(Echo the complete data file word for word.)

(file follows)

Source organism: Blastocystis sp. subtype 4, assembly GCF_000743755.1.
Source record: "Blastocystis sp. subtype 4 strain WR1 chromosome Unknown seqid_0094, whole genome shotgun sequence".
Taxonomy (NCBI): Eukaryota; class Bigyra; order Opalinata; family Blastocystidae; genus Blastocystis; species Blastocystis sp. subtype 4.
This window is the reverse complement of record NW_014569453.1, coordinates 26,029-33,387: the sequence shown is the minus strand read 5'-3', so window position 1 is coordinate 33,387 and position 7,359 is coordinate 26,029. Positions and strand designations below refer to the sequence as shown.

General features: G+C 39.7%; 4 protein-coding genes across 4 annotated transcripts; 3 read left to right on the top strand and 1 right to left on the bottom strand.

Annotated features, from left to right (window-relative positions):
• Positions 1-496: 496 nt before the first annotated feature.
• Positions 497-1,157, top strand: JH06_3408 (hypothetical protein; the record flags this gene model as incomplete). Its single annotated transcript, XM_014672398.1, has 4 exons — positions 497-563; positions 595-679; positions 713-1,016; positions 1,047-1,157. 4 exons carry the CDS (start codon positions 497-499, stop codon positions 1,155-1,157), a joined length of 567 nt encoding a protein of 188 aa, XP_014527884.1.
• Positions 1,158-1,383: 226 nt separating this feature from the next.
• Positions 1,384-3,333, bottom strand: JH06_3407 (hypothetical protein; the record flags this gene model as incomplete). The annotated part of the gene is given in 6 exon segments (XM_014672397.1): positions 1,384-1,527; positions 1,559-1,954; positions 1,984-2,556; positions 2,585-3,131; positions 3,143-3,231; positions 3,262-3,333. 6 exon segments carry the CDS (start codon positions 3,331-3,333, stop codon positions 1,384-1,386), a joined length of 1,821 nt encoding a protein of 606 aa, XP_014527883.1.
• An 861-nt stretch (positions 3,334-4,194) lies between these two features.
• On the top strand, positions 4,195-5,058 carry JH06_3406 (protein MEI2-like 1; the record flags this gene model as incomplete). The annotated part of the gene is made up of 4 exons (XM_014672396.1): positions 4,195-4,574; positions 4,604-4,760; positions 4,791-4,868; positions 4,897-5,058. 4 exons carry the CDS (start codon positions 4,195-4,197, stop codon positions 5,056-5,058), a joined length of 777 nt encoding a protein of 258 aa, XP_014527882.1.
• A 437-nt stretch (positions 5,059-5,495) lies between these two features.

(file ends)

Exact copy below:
Source organism: Blastocystis sp. subtype 4, assembly GCF_000743755.1.
Source record: "Blastocystis sp. subtype 4 strain WR1 chromosome Unknown seqid_0094, whole genome shotgun sequence".
Taxonomy (NCBI): Eukaryota; class Bigyra; order Opalinata; family Blastocystidae; genus Blastocystis; species Blastocystis sp. subtype 4.
This window is the reverse complement of record NW_014569453.1, coordinates 26,029-33,387: the sequence shown is the minus strand read 5'-3', so window position 1 is coordinate 33,387 and position 7,359 is coordinate 26,029. Positions and strand designations below refer to the sequence as shown.

General features: G+C 39.7%; 4 protein-coding genes across 4 annotated transcripts; 3 read left to right on the top strand and 1 right to left on the bottom strand.

Annotated features, from left to right (window-relative positions):
• Positions 1-496: 496 nt before the first annotated feature.
• Positions 497-1,157, top strand: JH06_3408 (hypothetical protein; the record flags this gene model as incomplete). Its single annotated transcript, XM_014672398.1, has 4 exons — positions 497-563; positions 595-679; positions 713-1,016; positions 1,047-1,157. 4 exons carry the CDS (start codon positions 497-499, stop codon positions 1,155-1,157), a joined length of 567 nt encoding a protein of 188 aa, XP_014527884.1.
• Positions 1,158-1,383: 226 nt separating this feature from the next.
• Positions 1,384-3,333, bottom strand: JH06_3407 (hypothetical protein; the record flags this gene model as incomplete). The annotated part of the gene is given in 6 exon segments (XM_014672397.1): positions 1,384-1,527; positions 1,559-1,954; positions 1,984-2,556; positions 2,585-3,131; positions 3,143-3,231; positions 3,262-3,333. 6 exon segments carry the CDS (start codon positions 3,331-3,333, stop codon positions 1,384-1,386), a joined length of 1,821 nt encoding a protein of 606 aa, XP_014527883.1.
• An 861-nt stretch (positions 3,334-4,194) lies between these two features.
• On the top strand, positions 4,195-5,058 carry JH06_3406 (protein MEI2-like 1; the record flags this gene model as incomplete). The annotated part of the gene is made up of 4 exons (XM_014672396.1): positions 4,195-4,574; positions 4,604-4,760; positions 4,791-4,868; positions 4,897-5,058. 4 exons carry the CDS (start codon positions 4,195-4,197, stop codon positions 5,056-5,058), a joined length of 777 nt encoding a protein of 258 aa, XP_014527882.1.
• A 437-nt stretch (positions 5,059-5,495) lies between these two features.